GWERU City Council has unveiled an ambitious ZWL $434.88 billion Annual Business Plan and
proposed budget for the year 2024, which is aimed to drive the council's goals and enhance service
delivery in the city.
The councils objectives for the upcoming financial year are directly linked with the City’s Strategic
Plan of 2021-2025 with the 2024 budget theme: “Sustainable service delivery and community well-
According to the budget statement released on Wednesday by the acting Finance Director Michael
Verenga, Gweru-home to about 158 200 residents- has proposed a capital budget of ZWL $60.48
billion, which will be allocated to crucial infrastructure projects and development initiatives.
Additionally, the revenue budget has been set at ZWL $374.4 billion, ensuring a comprehensive
financial framework to support the citys operations.
Verenga said with substantial financial resources and strategic allocation of funds, the local authority
aims to address critical needs, improve infrastructure, enhance service delivery, and ultimately uplift
the well-being of the community.
The budget highlights several key funding sources and initiatives. External borrowing of
US$4,257,735 will contribute to the financial resources available for investment. Other notable
revenue streams include Devolution Funds (ZWL $17.9 billion), ZINARA Grant (ZWL $6.7 billion),
Gweru City Parking revenue (ZWL $5.3 billion), Bentach lease revenue (ZWL $1.2 billion), and Go
Beer farming revenue (ZWL $3 billion), with projected profitability expected to reach ZWL $1.35
Despite the ambitious plans outlined in the proposed budget, Gweru City Council has announced
that there will be no salary adjustments for council workers. This decision comes as the council
focuses on prioritising essential services and addressing critical needs within the city.
One of the key areas of concern for the council is the improvement of water supply to residents.
Currently, 30 percent of the residents have no access to reliable water supply, while other
residential areas receive water for only 10 hours per day or even as infrequently as once per week.
Recognising the urgency of the situation, the council is working tirelessly to overcome these
challenges and provide adequate water services to all residents.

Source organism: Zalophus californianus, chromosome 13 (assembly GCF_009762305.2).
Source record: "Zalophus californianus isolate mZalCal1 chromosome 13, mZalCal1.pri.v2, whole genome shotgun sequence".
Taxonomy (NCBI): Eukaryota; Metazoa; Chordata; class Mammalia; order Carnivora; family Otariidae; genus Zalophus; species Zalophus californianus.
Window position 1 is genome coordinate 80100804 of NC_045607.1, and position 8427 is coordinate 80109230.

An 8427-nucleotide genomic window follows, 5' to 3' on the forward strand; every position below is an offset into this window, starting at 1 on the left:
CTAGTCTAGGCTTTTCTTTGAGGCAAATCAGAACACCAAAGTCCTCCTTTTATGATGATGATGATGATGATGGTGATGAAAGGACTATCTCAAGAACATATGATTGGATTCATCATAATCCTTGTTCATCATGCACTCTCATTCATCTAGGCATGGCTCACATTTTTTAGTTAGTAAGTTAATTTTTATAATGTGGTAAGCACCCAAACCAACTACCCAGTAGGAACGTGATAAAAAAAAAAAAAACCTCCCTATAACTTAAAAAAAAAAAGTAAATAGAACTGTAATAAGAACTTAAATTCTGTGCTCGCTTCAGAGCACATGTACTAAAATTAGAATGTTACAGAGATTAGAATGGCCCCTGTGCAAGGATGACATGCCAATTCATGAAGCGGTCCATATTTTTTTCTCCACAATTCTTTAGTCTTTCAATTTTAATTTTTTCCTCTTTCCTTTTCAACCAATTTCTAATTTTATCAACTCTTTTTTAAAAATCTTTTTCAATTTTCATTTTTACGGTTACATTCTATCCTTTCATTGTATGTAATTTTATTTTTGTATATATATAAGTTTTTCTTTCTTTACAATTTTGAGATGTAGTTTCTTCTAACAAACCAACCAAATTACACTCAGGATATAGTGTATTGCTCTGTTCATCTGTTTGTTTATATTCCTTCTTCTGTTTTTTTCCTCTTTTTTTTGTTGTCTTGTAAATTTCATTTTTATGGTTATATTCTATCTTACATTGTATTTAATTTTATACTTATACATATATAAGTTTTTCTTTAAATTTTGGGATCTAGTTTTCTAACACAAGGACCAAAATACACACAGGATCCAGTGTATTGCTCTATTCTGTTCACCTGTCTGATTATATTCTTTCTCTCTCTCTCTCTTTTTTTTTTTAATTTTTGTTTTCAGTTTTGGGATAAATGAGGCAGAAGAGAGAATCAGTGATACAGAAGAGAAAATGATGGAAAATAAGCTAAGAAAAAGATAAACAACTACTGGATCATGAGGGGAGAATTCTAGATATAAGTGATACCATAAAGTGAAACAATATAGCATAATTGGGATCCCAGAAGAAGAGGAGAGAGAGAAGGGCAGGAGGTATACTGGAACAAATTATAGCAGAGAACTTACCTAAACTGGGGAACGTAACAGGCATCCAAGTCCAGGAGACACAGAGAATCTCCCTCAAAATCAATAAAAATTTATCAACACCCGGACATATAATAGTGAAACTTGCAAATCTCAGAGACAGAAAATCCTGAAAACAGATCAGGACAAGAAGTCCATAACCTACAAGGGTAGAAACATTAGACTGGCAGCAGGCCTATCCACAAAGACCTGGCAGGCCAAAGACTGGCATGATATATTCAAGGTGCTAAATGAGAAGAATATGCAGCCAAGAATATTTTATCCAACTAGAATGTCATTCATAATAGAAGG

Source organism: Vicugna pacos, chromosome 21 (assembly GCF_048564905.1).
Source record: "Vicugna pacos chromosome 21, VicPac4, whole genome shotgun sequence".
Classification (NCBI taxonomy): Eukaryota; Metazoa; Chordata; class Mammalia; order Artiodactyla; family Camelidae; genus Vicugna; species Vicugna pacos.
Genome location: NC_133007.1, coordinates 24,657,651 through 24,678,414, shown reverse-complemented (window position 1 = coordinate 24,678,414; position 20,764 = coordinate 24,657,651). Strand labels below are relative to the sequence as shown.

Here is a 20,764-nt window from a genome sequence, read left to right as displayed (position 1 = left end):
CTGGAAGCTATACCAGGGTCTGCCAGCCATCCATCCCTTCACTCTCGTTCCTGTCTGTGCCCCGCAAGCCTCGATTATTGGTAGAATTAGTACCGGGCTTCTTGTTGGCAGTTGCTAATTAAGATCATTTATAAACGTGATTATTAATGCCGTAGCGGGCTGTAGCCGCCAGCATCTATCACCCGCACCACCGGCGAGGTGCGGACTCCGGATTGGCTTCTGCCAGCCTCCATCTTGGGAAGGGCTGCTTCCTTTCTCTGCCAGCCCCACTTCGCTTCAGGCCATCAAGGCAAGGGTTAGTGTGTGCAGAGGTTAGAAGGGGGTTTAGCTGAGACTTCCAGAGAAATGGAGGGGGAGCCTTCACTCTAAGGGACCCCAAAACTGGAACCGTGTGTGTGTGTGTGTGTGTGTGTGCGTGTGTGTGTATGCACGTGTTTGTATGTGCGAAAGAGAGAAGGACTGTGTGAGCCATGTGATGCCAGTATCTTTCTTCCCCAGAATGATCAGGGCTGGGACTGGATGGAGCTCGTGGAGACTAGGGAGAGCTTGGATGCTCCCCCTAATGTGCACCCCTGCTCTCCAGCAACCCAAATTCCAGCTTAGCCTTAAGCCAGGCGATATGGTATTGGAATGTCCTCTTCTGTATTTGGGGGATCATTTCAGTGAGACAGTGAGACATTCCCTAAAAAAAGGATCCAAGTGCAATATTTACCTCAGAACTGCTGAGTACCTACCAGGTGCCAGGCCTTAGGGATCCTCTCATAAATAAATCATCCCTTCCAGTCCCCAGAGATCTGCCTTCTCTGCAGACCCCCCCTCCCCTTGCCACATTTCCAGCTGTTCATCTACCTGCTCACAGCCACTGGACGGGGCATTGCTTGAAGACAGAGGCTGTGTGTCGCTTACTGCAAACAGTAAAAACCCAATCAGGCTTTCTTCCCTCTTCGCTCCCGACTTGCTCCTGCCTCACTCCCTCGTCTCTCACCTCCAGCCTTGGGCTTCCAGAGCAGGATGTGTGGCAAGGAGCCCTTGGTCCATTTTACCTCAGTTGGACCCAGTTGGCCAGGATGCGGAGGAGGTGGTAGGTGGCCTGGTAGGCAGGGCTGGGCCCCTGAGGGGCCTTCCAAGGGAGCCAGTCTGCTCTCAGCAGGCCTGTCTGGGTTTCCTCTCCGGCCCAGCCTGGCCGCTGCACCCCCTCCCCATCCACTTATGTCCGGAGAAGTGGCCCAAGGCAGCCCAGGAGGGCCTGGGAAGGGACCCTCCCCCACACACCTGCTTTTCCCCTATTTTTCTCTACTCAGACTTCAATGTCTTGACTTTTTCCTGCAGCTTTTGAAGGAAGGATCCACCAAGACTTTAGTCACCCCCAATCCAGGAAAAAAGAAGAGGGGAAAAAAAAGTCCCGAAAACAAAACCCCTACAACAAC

The water issues are primarily attributed to dilapidated water infrastructure, frequent power
outages, and subpar workmanship. To address these issues, GWERU City Council has allocated a
significant portion of the budget, amounting to ZWL $165 billion, towards water, sanitation, and
hygiene initiatives. This allocation represents over 40 percent of the total budget, underscoring the
council's commitment to resolving the water challenges in the city.
The council plans to rehabilitate and upgrade projects at key water treatment plants such as
Whitewaters Treatment Plant, Gwenhoro Waterworks, and Amapongokwe Waterworks. Through
these endeavours, the council aims to enhance the water reticulation system and ensure a more
reliable and accessible water supply for all residents.
Verenga said council will continue to engage stakeholders, seek feedback, and refine its plans to
ensure that the allocated funds are used efficiently and effectively.
Through collective effort and strategic investment, the council aims to overcome the water supply
challenges and achieve its goals of sustainable service delivery and community well-being.
Besides the water challenges, the budget was also drafted to provide sanitation services, housing,
social services and amenities, health services, roads and public lighting infrastructure, promote local
economic development, mobilise resources for service delivery, and promote good corporate
On social service delivery, council intends to construct more classroom blocks on existing schools,
construct static satellite clinics, rehabilitation and upgrading of sporting facilities.
On public safety and security services, council has plans to purchase an ambulance, firefighting
equipment and streets light rehabilitation, among other projects.